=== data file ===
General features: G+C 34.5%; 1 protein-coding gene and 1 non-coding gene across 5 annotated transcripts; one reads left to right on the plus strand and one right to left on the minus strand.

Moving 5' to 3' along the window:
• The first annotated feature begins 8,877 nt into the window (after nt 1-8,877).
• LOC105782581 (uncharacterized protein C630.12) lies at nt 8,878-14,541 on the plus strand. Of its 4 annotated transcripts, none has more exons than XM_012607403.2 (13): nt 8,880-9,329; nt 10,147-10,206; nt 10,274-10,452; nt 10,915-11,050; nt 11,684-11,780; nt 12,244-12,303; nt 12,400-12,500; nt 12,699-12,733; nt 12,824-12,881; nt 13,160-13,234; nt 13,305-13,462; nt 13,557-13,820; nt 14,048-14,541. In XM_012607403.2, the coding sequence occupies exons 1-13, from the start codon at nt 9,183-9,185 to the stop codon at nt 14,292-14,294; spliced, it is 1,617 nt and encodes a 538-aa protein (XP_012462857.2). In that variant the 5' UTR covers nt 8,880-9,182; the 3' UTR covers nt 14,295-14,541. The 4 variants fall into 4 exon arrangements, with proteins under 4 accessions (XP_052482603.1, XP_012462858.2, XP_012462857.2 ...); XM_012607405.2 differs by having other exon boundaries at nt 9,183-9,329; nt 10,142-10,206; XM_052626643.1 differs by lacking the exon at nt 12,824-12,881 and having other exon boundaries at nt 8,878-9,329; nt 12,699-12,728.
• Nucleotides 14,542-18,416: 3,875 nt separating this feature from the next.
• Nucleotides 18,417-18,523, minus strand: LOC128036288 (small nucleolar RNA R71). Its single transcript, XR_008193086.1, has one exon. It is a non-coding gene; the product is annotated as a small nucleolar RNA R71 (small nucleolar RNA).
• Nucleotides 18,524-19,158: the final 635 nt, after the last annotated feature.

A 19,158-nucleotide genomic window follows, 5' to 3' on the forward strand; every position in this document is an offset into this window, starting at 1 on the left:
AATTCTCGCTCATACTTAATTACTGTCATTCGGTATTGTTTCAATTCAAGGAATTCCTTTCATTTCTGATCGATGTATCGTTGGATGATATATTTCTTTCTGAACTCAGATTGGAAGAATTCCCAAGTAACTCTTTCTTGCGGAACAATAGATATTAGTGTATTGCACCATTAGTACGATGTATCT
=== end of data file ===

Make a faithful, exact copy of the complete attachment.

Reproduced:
General features: G+C 34.5%; 1 protein-coding gene and 1 non-coding gene across 5 annotated transcripts; one reads left to right on the plus strand and one right to left on the minus strand.

Moving 5' to 3' along the window:
• The first annotated feature begins 8,877 nt into the window (after nt 1-8,877).
• LOC105782581 (uncharacterized protein C630.12) lies at nt 8,878-14,541 on the plus strand. Of its 4 annotated transcripts, none has more exons than XM_012607403.2 (13): nt 8,880-9,329; nt 10,147-10,206; nt 10,274-10,452; nt 10,915-11,050; nt 11,684-11,780; nt 12,244-12,303; nt 12,400-12,500; nt 12,699-12,733; nt 12,824-12,881; nt 13,160-13,234; nt 13,305-13,462; nt 13,557-13,820; nt 14,048-14,541. In XM_012607403.2, the coding sequence occupies exons 1-13, from the start codon at nt 9,183-9,185 to the stop codon at nt 14,292-14,294; spliced, it is 1,617 nt and encodes a 538-aa protein (XP_012462857.2). In that variant the 5' UTR covers nt 8,880-9,182; the 3' UTR covers nt 14,295-14,541. The 4 variants fall into 4 exon arrangements, with proteins under 4 accessions (XP_052482603.1, XP_012462858.2, XP_012462857.2 ...); XM_012607405.2 differs by having other exon boundaries at nt 9,183-9,329; nt 10,142-10,206; XM_052626643.1 differs by lacking the exon at nt 12,824-12,881 and having other exon boundaries at nt 8,878-9,329; nt 12,699-12,728.
• Nucleotides 14,542-18,416: 3,875 nt separating this feature from the next.
• Nucleotides 18,417-18,523, minus strand: LOC128036288 (small nucleolar RNA R71). Its single transcript, XR_008193086.1, has one exon. It is a non-coding gene; the product is annotated as a small nucleolar RNA R71 (small nucleolar RNA).
• Nucleotides 18,524-19,158: the final 635 nt, after the last annotated feature.

A 19,158-nucleotide genomic window follows, 5' to 3' on the forward strand; every position in this document is an offset into this window, starting at 1 on the left:
AATTCTCGCTCATACTTAATTACTGTCATTCGGTATTGTTTCAATTCAAGGAATTCCTTTCATTTCTGATCGATGTATCGTTGGATGATATATTTCTTTCTGAACTCAGATTGGAAGAATTCCCAAGTAACTCTTTCTTGCGGAACAATAGATATTAGTGTATTGCACCATTAGTACGATGTATCT